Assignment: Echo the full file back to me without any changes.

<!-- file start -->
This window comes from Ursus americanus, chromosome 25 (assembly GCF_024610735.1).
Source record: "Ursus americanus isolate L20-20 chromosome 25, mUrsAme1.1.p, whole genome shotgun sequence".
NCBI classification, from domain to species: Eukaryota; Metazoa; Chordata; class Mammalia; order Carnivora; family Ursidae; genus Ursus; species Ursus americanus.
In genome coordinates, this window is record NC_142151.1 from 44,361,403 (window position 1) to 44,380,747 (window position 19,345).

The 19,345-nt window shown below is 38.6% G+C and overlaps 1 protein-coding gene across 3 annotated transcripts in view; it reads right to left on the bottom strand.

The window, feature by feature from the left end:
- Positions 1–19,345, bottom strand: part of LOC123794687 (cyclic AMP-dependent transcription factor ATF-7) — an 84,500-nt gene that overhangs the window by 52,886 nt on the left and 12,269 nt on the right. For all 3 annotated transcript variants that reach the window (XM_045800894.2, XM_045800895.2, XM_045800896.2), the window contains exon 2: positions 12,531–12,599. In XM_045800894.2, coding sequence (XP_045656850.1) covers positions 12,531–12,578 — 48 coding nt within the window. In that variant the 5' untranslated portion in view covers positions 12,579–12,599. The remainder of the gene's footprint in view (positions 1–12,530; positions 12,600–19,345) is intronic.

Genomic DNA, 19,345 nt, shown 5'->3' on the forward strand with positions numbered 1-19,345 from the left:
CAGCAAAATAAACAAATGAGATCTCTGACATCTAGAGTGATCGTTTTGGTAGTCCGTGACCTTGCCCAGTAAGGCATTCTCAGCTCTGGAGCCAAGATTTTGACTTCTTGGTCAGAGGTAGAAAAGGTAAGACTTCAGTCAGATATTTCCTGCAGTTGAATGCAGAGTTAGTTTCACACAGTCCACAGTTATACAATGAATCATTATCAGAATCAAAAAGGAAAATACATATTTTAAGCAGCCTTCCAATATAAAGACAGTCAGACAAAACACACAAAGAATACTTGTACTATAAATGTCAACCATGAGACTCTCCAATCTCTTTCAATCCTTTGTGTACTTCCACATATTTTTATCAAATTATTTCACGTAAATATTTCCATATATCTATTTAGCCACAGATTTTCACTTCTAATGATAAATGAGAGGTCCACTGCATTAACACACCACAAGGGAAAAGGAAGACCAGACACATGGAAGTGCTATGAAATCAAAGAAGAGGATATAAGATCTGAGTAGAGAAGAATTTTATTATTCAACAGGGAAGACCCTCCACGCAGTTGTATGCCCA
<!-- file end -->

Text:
This window comes from Ursus americanus, chromosome 25 (assembly GCF_024610735.1).
Source record: "Ursus americanus isolate L20-20 chromosome 25, mUrsAme1.1.p, whole genome shotgun sequence".
NCBI classification, from domain to species: Eukaryota; Metazoa; Chordata; class Mammalia; order Carnivora; family Ursidae; genus Ursus; species Ursus americanus.
In genome coordinates, this window is record NC_142151.1 from 44,361,403 (window position 1) to 44,380,747 (window position 19,345).

The 19,345-nt window shown below is 38.6% G+C and overlaps 1 protein-coding gene across 3 annotated transcripts in view; it reads right to left on the bottom strand.

The window, feature by feature from the left end:
- Positions 1–19,345, bottom strand: part of LOC123794687 (cyclic AMP-dependent transcription factor ATF-7) — an 84,500-nt gene that overhangs the window by 52,886 nt on the left and 12,269 nt on the right. For all 3 annotated transcript variants that reach the window (XM_045800894.2, XM_045800895.2, XM_045800896.2), the window contains exon 2: positions 12,531–12,599. In XM_045800894.2, coding sequence (XP_045656850.1) covers positions 12,531–12,578 — 48 coding nt within the window. In that variant the 5' untranslated portion in view covers positions 12,579–12,599. The remainder of the gene's footprint in view (positions 1–12,530; positions 12,600–19,345) is intronic.

Genomic DNA, 19,345 nt, shown 5'->3' on the forward strand with positions numbered 1-19,345 from the left:
CAGCAAAATAAACAAATGAGATCTCTGACATCTAGAGTGATCGTTTTGGTAGTCCGTGACCTTGCCCAGTAAGGCATTCTCAGCTCTGGAGCCAAGATTTTGACTTCTTGGTCAGAGGTAGAAAAGGTAAGACTTCAGTCAGATATTTCCTGCAGTTGAATGCAGAGTTAGTTTCACACAGTCCACAGTTATACAATGAATCATTATCAGAATCAAAAAGGAAAATACATATTTTAAGCAGCCTTCCAATATAAAGACAGTCAGACAAAACACACAAAGAATACTTGTACTATAAATGTCAACCATGAGACTCTCCAATCTCTTTCAATCCTTTGTGTACTTCCACATATTTTTATCAAATTATTTCACGTAAATATTTCCATATATCTATTTAGCCACAGATTTTCACTTCTAATGATAAATGAGAGGTCCACTGCATTAACACACCACAAGGGAAAAGGAAGACCAGACACATGGAAGTGCTATGAAATCAAAGAAGAGGATATAAGATCTGAGTAGAGAAGAATTTTATTATTCAACAGGGAAGACCCTCCACGCAGTTGTATGCCCA